A: The Kingdom of Ife; at the British Museum 4 March - 6 June 2010

A: The Kingdom of Ife; at the British Museum 4 March - 6 June 2010

Kingdom of Ife, and the Sculptures from West Africa
In the British Museum from 4th March to 6th June 2010. [visited 9/04/10]

The commerce and trade along the River Niger arriving from the kingdoms of Benin and further north from the Meditterean provided economic benefits to the Kingdom of Ife. With this came: wealth of commodities, ideas and status and identity as part of the Kingdom.

The new wealth for the city state gave identity providing the basis for society through out the 1100 - 1400s. The new status gave the echelons of society respect for religion, royalty, superstition and boundary lines drawn up to show the delineation of land, power and a cosmopolitan society.

A Cultural understanding of the political importance of Elders and the spoken traditions that defined mythical deities, the embroidered heroics of royalty and warriors that kept as interest for worship and sacrifice. The reverance of virility, age, serenity, health, suffering and threats to survival, were celebrated as the fore bearers of fate, life and death and so were worth the portents. The line of influence was measurable by the equipped artwork icons of the people and also the well worked boundaries and domestic altars were marked by monoliths, statues, and sculptures.

The characteristics of the Artwork re-defined Nigerian and African Identity during this period. The portraits of kings and Queens were full naturalistic, almond shaped, plump enough to show a measure of wealth. The features: full lips, downward gaze to the viewer (not all) ever watchfull, defining the presence and influence to the Elders. The shape of the head varied, either as the inner core of powerful leadership or rounded for society.

The finery attached to headdress, professed power, leadership and enduring authority over the kingdom. The colour and striation on heads readied the rituals and ceremonies of deities. Such painted markings, indents were tattoos. Their significance probably not to be properly under estimated. The use of animals moulded for reverence to nature, and the power of fate.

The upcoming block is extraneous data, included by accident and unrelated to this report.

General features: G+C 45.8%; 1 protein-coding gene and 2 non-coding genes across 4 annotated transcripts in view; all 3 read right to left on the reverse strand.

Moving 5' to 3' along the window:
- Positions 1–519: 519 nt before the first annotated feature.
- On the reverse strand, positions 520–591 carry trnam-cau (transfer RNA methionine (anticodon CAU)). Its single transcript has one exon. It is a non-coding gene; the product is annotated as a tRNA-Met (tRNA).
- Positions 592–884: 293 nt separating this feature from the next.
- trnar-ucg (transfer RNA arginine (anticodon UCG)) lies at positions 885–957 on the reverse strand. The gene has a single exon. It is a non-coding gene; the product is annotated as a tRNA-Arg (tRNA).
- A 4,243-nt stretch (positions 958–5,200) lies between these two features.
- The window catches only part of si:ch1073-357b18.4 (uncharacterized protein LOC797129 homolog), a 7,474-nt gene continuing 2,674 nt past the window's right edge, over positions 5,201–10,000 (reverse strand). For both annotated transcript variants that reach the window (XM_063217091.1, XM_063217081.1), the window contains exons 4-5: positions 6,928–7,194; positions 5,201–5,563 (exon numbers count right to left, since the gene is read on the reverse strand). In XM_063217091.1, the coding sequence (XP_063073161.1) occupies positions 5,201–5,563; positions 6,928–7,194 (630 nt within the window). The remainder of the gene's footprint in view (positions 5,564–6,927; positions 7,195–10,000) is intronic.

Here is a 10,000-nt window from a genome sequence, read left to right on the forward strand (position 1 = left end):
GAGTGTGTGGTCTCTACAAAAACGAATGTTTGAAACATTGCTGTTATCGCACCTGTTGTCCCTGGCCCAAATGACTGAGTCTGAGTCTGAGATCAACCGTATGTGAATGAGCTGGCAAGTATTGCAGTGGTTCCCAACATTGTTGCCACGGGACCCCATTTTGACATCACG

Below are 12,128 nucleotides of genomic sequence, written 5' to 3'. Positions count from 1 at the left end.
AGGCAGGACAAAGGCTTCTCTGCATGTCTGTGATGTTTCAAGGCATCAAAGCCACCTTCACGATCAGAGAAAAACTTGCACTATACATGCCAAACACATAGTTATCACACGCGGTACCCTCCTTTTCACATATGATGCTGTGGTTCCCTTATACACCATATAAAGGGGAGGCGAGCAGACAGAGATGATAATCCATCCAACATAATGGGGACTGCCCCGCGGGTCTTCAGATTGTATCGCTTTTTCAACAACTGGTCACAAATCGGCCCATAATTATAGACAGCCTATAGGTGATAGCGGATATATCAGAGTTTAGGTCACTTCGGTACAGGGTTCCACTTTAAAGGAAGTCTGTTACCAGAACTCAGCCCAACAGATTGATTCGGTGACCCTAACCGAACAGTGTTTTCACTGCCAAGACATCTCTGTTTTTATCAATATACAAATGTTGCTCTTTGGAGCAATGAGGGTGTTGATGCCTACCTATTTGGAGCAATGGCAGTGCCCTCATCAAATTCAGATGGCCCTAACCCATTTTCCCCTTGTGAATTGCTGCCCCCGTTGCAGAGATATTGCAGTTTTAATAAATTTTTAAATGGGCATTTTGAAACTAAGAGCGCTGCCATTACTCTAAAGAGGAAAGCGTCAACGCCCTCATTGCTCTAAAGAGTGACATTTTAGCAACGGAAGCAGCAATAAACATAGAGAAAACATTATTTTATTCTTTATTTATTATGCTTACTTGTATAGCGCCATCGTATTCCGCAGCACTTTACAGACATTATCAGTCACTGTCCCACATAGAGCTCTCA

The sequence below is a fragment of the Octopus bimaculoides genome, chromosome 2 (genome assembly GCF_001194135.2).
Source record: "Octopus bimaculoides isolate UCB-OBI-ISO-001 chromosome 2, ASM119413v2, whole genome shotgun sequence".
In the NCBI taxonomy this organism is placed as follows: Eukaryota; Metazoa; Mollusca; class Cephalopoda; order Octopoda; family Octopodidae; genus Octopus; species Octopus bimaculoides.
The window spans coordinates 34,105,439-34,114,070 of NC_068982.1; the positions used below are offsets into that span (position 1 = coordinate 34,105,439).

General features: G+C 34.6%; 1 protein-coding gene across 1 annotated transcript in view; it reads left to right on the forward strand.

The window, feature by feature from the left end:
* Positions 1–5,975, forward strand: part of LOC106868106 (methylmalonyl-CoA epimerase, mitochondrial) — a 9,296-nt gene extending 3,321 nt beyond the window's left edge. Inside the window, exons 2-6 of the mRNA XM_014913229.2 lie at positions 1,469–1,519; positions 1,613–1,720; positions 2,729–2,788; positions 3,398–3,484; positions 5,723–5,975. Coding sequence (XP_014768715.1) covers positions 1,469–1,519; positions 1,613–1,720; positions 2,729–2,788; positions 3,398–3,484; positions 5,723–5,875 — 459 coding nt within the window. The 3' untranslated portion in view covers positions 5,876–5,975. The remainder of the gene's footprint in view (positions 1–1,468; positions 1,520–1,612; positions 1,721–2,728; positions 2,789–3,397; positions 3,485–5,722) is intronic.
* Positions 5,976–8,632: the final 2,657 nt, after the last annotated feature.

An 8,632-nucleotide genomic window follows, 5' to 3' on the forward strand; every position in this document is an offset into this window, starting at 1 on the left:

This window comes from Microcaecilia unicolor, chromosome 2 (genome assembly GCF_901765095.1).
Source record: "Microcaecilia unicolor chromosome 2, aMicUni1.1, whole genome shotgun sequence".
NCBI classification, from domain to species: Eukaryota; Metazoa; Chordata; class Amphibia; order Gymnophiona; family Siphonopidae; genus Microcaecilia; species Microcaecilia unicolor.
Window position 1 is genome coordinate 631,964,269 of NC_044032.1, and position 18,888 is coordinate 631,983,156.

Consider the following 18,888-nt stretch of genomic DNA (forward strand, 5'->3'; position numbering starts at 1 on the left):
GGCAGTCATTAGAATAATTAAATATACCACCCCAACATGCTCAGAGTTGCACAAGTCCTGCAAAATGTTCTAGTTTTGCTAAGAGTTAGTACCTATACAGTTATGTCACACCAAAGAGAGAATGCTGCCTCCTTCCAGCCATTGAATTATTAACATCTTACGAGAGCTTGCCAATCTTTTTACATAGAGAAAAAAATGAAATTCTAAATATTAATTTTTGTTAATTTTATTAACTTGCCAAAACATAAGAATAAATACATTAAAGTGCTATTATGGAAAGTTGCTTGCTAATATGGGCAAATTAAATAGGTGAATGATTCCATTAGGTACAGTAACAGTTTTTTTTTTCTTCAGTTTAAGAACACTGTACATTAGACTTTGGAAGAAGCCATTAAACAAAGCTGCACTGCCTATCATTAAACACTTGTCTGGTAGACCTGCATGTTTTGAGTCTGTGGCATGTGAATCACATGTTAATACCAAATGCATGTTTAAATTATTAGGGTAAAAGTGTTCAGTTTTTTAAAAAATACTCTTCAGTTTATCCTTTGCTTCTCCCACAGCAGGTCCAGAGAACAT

What manner of casts in bronze, copper and brass from Clay moulds made art remarkable for its era and area of influence.

Art critic: E. Waller
About The Sculptures of West of Africa in the Kingdom of Ife, 1100-1400s

A: The Kingdom of Ife; at the British Museum 4 March - 6 June 2010Scale
The British Museum
Great Russell Square,
Tottenham Court Road,
Telephone: +44 (0)2 07323 8000
information@brtishmuseum.org
www.britishmuseum.org.

The king of Ooni and the terracotta vase with serpents were both part of still life 
painted and re-drawn in Radley College. Not knowing their significance at the time, I was 
treated to the heights of technology of a cultivated civilisation, based methods of casting, 
nor understanding the nature to society and the record of art works of antiquity.

Index Note:  Now look at the Sculpture Section and compare the appendage of imagery.
The suggestion of time, rivers of thought, entitlement and relationship with the practices
of craft, sculpture and representation of daily airing of shape and form.

Note, the changes from naturalistic to moulding of technology of the time to the innovative capture of images in their 
element. How has life changed through the hierarchy of wealth and education? Do these sculptures have the moral impact 
on society now or in the future that the Ife Culture had to reaffirm authority and interest for their peoples.
Price
Kingdom of IfeTA001769 0.00
Artifacts of renown. The Sculpture of Royalty, boundary, reference to nature and the status and health of the people of Ife through their Art. Dated around 1100-1400s.

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